William Harrison can tell you horrific stories of his time as a 911 dispatcher. He can also take you on a journey through his rich family history, most notably holding the distinction of the most degrees from the University of Pittsburgh of any African-American family.

But perhaps what he’s most proud of, is being a part of the elite 13, a group of runners who have been through every Pittsburgh Marathon, including the first two Great Races.

This year’s race marked Harrison’s 21st marathon. What makes him different from probably most of the others is that he doesn’t train between marathons. In fact, he can’t train.

SCENIC ROUTE—Every year, William Harrison joins thousands of others in the Pittsburgh Marathon.

While in high school, Harrison, 59, discovered he had non-cancerous bone growths in his left leg. Four operations and four decades later, his left leg is still the source of constant pain.

“If I trained the way people are supposed to train, I probably wouldn’t be able to run the race. I don’t have the strength in my left leg that I do in my right leg,” Harrison said. “That kind of strain on my knee, I just wouldn’t be able to do it. The only thing I can consider training is the last race I ran.”

As a former athlete at Westinghouse High School, the loss of strength in his left leg hit Harrison particularly hard. He has spent the rest of his life trying to show people how he has been able to overcome his disability through the power of God.

“I ran the Great Race with the hope of telling my surgeon he couldn’t tell me what I can’t do. After I ran the first two Great Races, I called him up. I said is that good enough for you? He said no, I shouldn’t be doing that,” Harrison said. “I ran the first six before he stopped telling me what I couldn’t do.”

The Pittsburgh Marathon takes runners on a tour of the city, confronting a variety of neighborhoods, not only the nicest ones. For native Pittsburghers, the sight of familiar landmarks is what inspires them to continue.

“Running through Homewood is special. Homewood is in such bad shape,” Harrison said. “In this family you’re born Westinghouse Bulldogs. I use that because Westinghouse is right by mile 18 and most runners will tell you mile 18 is where you hit the wall. There’s no quit in me. There’s no quit in a Bulldog.”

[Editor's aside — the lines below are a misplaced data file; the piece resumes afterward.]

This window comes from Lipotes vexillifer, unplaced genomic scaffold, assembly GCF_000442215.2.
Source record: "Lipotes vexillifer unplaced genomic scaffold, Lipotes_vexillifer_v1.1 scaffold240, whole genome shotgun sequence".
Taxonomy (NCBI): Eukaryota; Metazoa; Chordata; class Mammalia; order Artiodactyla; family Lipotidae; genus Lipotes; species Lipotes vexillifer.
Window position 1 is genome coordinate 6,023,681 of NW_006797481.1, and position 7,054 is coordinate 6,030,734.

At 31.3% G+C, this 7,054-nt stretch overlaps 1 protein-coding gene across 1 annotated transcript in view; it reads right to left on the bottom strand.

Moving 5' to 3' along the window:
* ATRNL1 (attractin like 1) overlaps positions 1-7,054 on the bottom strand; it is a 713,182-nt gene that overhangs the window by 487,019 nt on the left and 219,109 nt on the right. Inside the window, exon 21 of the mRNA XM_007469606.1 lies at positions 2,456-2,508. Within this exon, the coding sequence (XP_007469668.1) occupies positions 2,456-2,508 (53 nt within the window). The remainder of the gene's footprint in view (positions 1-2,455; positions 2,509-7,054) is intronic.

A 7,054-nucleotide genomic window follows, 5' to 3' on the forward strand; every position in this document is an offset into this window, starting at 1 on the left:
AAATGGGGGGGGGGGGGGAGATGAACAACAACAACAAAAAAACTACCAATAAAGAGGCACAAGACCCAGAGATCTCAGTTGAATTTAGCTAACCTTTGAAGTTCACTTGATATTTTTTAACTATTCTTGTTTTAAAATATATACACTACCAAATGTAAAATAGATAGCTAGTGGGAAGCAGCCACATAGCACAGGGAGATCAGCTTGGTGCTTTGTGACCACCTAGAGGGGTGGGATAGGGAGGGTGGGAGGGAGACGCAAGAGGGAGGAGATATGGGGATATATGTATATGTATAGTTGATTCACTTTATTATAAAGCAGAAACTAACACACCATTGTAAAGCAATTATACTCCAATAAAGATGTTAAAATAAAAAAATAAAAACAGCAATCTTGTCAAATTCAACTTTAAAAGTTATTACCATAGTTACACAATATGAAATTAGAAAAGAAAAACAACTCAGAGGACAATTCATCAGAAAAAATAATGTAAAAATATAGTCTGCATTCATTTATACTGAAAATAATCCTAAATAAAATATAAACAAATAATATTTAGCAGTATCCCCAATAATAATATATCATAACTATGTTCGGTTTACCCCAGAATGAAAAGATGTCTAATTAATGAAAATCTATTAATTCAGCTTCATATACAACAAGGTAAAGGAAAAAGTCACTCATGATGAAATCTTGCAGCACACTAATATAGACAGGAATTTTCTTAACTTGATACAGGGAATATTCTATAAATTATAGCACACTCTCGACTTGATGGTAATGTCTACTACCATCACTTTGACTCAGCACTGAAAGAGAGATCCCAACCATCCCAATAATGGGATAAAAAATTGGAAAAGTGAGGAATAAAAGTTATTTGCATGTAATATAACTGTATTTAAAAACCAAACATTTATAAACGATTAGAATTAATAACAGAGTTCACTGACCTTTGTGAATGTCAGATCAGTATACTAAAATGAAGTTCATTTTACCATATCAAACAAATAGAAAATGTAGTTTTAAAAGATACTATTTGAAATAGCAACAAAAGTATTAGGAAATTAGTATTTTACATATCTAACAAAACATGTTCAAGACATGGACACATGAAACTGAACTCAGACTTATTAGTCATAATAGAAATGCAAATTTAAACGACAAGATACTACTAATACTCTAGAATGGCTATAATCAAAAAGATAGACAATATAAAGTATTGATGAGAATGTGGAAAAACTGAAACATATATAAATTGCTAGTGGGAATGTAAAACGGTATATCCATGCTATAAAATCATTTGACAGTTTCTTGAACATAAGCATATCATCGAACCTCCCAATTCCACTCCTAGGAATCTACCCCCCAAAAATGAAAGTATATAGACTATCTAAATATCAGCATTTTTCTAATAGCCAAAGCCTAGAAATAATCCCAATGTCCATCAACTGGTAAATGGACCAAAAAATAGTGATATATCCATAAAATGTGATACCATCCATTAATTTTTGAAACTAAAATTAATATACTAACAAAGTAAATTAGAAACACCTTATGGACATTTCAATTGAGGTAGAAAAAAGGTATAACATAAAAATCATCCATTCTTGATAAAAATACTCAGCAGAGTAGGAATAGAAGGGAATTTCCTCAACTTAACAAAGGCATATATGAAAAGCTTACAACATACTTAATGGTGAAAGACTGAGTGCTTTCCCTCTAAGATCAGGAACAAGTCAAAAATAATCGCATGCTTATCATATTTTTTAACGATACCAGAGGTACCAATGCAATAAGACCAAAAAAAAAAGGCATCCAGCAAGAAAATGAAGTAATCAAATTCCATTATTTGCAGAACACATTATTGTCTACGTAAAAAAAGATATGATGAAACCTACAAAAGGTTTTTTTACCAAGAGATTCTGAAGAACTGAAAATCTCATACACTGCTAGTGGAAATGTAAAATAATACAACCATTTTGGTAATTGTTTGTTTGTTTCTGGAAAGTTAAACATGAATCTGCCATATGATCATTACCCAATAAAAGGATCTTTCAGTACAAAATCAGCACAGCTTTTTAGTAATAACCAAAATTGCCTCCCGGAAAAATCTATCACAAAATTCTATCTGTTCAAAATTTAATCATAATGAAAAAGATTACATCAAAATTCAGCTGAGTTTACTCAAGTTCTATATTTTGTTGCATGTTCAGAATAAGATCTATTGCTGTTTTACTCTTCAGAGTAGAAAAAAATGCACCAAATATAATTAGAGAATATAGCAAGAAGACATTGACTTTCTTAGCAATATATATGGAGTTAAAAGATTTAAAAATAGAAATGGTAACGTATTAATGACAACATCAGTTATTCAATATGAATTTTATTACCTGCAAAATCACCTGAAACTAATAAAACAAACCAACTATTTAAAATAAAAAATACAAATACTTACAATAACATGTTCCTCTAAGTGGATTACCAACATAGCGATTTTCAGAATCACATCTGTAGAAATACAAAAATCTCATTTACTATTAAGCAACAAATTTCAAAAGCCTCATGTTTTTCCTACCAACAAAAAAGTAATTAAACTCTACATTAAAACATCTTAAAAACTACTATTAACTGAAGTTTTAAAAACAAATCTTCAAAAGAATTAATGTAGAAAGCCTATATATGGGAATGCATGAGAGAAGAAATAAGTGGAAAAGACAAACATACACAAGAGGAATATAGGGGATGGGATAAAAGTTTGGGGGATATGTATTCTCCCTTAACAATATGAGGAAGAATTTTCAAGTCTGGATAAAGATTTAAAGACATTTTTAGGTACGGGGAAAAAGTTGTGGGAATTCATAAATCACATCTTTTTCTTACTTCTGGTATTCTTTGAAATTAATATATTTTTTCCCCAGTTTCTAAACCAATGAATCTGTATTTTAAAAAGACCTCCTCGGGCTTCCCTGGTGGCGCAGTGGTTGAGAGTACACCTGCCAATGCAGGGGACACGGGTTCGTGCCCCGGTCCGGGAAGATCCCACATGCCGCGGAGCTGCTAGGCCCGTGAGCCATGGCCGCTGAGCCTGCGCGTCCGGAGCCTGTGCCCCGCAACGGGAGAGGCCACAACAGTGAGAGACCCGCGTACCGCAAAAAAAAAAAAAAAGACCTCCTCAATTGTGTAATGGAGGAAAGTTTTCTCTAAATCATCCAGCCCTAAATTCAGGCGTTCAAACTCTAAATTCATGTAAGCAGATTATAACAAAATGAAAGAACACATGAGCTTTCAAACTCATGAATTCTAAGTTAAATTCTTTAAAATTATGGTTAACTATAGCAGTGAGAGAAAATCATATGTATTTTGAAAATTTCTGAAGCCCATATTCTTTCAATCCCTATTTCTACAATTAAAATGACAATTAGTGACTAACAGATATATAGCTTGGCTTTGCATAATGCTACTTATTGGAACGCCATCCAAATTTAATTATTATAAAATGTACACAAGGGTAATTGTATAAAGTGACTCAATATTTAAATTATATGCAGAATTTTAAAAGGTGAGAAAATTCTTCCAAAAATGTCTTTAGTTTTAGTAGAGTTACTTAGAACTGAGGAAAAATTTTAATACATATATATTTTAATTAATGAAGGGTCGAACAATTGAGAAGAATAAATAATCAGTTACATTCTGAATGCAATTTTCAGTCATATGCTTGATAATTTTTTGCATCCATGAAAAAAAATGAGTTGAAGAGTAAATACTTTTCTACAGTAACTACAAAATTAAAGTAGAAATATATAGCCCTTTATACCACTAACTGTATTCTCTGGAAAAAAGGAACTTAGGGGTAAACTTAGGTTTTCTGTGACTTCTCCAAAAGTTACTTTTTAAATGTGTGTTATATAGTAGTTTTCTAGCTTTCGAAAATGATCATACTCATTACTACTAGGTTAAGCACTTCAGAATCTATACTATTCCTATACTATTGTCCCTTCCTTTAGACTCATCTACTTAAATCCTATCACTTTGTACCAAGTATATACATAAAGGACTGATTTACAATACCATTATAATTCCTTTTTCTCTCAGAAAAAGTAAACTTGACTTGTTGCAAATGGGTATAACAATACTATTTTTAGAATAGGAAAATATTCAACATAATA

Mentally, Harrison’s weak leg has been a counterbalance for his physical shortcomings. Coupled with his devout religious beliefs, he sees his ability to overcome the odds and finish every race as a miracle.

“A large part of finishing longer distance races is mental. First and foremost I think about God, I think about all the factors in my life that allowed me to run, I think about being the descendants of slaves,” Harrison said. “Clearly Jesus gave me the power to run with one and a half legs.”

Harrison’s story has inspired others including his sons to begin running. Throughout each race he also serves as constant inspiration to his fellow runners.

“All I can tell you now with the future of the Pittsburgh Marathon is, if I’m alive, I’ll do it. They start blending together after awhile. After number seven my body was pretty much imprinted with I’m going to do this every year. It can’t be pain because my left leg hurts all the time. Because it hurts all the time it can’t be an excuse,” Harrison said. “I talk to people during the race. I tell them, I’m going to finish this race so you’ve got to finish. There’s no reason I should be finishing this race.”

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